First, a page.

Model of a stuckofen

 © Technisches Museum Wien, Photo: Peter Sedlaczek
Collection Area
Energy & Mining
1930 - 1939
At the moment this object is not published in the museum.
Friede den Hütten (peace to the smelters)! Have you ever wondered why imposing blast furnace plants or steel works are simply called ‘Hütten’ (‘huts’) in German? Smelting furnaces were placed in a hut to protect them against the weather.

Some terms in the vocabulary of miners and ironworkers that appear remarkable to us today have a similar background. At the start of iron production was the smelting furnace (‘Rennofen’). Iron ore was melted in small furnaces fuelled by charcoal. The end result was a small quantity of iron that was low-carbon and therefore hard but elastic. In addition, slag was produced that trickled out of an opening provided for this. Thus the process was given its German name (‘to trickle’ = ‘rinnen’).

Smelting furnaces are also known as ‘Windöfen’ (‘wind furnaces’). In order to reach the required smelting temperature, natural wind was originally used. Later, manually-operated bellows were used. In the Middle Ages, smelting furnaces were improved and enlarged to produce the so-called ‘Stucköfen’. Here is a model from the collections of the Technisches Museum Wien (Vienna Technical Museum). Oxygen for this furnace was provided by bellows driven by water wheels.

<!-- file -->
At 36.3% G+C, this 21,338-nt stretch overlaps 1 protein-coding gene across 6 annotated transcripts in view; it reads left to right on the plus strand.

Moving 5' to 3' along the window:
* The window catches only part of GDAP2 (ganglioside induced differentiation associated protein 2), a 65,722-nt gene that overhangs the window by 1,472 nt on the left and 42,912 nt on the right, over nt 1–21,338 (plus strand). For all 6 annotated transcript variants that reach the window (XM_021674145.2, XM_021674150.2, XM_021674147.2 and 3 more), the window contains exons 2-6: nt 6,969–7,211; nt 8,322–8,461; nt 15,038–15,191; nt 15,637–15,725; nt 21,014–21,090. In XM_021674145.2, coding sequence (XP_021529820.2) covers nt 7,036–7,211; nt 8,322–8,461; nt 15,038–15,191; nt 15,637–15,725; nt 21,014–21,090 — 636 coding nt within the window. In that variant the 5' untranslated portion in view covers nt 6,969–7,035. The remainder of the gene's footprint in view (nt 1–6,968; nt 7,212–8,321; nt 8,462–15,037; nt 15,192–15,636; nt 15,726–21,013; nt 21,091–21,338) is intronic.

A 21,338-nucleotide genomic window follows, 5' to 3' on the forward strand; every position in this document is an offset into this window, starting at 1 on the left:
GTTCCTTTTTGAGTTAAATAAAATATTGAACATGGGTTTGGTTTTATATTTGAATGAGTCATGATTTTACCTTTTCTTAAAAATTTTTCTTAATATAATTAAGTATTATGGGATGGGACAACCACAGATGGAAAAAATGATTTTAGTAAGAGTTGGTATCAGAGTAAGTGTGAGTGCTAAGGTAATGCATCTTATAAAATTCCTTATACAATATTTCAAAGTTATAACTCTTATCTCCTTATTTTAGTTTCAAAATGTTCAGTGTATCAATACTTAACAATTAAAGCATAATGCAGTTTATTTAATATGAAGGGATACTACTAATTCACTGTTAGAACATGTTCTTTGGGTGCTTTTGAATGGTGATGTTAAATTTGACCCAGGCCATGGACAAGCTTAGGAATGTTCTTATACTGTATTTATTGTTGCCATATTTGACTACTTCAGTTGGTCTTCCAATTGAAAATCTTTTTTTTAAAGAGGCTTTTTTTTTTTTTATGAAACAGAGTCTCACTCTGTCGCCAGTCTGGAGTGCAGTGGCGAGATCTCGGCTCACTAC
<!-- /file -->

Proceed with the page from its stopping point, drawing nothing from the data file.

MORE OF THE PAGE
The production of forging-grade steel in these furnaces required a great deal of time. After the ore was smelted, the furnace had to cool down slowly. To reach the piece of iron that has been produced, the front wall of the furnace had to be torn open. This was piece was called the ‘Stuck’ or ‘Mass’.

Metallurgically speaking, it is a ferrous sponge interspersed with slag. In order to reach the required quality, this piece (‘Stuck’) then had to be alternately heated and wrought 30 - 40 times. This removed the slag residue. The front wall of the furnace had to be bricked up again before the next smelting procedure.

Inv.Nr. 9772

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